This post is sponsored by Bluefin Sport, a specialist team at Bluefin Insurance Services offering sports insurance solutions and risk management advice.
One of the most annoying things about a sports injury is its potential to knock your well-laid plans off course. That training regime you’ve been working on, the triathlon marked on your calendar, the upcoming promotion play-offs: out of the blue, you pick up a strain, sprain or knock and your hard work suddenly seems like a waste of time.
There are two reactions to injury that you should try and avoid: throwing in the towel completely or else trying to do too much, too soon. Yes, you want to get back in the game; but you also want to come back strong, fit and at the time that’s right. With this in mind, here are 5 tips for getting back on track.
For most athletes, muscle strains and tendon or ligament sprains are occupational hazards. But just because they are common, it doesn’t mean that they should be ignored or brushed aside. The starting point for swift, strong recovery from minor soft tissue injuries is to follow the PRICE therapy:
Protect the site of injury with a support.
Rest by stepping away from the game and from training. Avoid activity for the first two to three days after injury.
Ice should be wrapped in a damp towel and applied to the injured area for 15-20 minutes at a time, every two to three hours throughout the day.
Compression: an elasticated bandage applied snugly (but not too tightly) to the injured area can help to reduce the chances of further swelling.
Elevation: keeping a sprained joint elevated and supported above heart level can also help to reduce swelling.
Recognise when it’s time to seek a medical opinion
If the injury is causing moderate to severe pain or if you are not seeing any improvement from a seemingly minor knock after a couple of days, it’s time to consult with your GP. Trying to ‘run off the pain’, masking it with painkillers or relying on self-diagnosis could prolong your recovery or cause you to follow a wrong course of treatment and rehabilitation.
With a joint sprain, for instance, keeping it moving with a range of exercises can aid the healing process for minor injuries. For more severe sprains however, a period of immobilisation may be the best way forward. Your doctor should be able to offer the most appropriate course of action for your particular injury and will refer you for further investigations where needed.
Nutrition: keep up the good work
Assuming you were following a healthy, balanced diet before the injury, then it’s a case of keeping up the good work while you recover. While team training sessions and matches may be off the agenda, it’s obviously important not to replace them with junk food binge sessions. But neither is this the right time for a crash diet for fear of gaining weight: a steady supply of nutrients is vital for healing.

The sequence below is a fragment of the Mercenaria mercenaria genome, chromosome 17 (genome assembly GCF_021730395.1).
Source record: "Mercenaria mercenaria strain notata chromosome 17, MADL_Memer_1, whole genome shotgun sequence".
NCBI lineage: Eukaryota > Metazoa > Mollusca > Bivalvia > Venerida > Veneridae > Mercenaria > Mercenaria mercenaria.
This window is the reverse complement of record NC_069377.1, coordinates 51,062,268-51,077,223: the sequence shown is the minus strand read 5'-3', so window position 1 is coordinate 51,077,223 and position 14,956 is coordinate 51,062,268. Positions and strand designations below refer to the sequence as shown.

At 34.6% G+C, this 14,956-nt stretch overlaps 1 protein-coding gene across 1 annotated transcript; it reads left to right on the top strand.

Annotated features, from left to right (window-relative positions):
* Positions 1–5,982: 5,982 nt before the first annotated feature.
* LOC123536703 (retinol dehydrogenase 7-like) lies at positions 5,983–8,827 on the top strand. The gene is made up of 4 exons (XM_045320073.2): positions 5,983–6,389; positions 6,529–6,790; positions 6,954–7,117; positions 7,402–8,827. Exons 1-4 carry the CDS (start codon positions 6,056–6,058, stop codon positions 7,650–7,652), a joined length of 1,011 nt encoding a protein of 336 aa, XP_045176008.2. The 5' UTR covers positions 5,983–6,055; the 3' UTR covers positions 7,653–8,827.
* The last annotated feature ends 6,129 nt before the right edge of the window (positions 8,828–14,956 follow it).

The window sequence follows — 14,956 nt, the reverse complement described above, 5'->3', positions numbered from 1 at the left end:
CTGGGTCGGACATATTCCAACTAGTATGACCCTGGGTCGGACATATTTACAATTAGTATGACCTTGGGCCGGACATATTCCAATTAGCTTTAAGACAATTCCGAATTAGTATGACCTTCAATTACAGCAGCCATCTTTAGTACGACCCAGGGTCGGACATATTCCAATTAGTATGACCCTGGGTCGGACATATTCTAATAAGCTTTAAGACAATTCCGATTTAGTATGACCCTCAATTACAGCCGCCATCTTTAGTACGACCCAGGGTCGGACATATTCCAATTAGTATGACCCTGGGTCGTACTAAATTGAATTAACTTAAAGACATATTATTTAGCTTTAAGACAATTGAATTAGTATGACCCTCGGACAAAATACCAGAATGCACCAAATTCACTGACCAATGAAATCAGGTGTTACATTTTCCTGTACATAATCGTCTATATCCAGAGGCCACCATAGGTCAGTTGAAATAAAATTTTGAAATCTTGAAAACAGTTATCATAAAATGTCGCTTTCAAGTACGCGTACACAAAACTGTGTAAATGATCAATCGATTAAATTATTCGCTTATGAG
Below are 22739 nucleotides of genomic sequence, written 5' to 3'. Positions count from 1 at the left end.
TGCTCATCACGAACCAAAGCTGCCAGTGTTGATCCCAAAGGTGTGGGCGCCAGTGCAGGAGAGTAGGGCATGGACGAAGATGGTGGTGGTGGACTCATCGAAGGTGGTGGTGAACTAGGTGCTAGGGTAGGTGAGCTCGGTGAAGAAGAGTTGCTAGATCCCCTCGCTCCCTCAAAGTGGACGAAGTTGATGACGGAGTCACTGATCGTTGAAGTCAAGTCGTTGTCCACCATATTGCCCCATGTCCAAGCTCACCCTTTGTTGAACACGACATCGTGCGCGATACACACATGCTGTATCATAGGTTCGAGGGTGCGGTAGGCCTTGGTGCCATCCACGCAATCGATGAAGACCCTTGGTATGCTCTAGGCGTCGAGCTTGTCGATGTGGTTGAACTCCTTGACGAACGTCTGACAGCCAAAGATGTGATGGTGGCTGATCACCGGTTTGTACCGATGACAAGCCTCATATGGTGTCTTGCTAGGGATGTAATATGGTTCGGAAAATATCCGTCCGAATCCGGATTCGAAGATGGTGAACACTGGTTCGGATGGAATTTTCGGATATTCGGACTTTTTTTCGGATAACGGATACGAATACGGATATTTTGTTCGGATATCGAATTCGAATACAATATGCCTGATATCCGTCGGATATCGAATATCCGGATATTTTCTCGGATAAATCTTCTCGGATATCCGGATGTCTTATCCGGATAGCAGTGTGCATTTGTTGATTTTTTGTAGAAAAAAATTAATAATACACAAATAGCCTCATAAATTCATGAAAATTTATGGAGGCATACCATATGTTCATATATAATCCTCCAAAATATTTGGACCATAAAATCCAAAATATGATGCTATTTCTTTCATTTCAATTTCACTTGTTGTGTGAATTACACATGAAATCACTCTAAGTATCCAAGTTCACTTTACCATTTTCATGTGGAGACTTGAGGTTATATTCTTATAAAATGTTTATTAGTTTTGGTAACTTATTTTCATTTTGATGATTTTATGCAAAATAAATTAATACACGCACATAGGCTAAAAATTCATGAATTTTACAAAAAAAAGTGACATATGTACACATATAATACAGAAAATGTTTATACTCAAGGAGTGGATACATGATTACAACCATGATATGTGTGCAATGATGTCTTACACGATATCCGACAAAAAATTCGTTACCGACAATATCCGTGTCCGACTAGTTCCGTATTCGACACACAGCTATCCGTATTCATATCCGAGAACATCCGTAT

Protein from lean meats, nuts and low fat dairy can aid with tissue repair, as can Vitamin C. Omega-3 fish oils have an anti-inflammatory effect, as do the antioxidants in fruits and vegetables. Research also suggests that alcohol may slow recovery from soft tissue damage so is best avoided.
Focus on tailored rehab
For exercise-based rehab routines, it’s almost always a case of little and often. Your doctor or physio should be able to give you a step-by-step rehab programme suitable for your particular injury, typically consisting of a combination of stretches and exercises. Pace yourself and do not be tempted to suddenly ramp up the routine in an attempt to speed up recovery.
Learn from what happened
Was the injury sheer bad luck – or was there something behind it? Underlying causes could include an unsuitable training regime or simple over-exertion, both of which can make you more prone to injury. It helps your confidence if you can identify the factors that led to the accident and address them. This way, you can return to your sport knowing that the chances of the same thing happening again have been reduced.
Are your club and athletes getting the protection they deserve in the event of injury? Check out the resources available from Bluefin Sport for cover, support and tips on risk management geared to clubs of all sizes.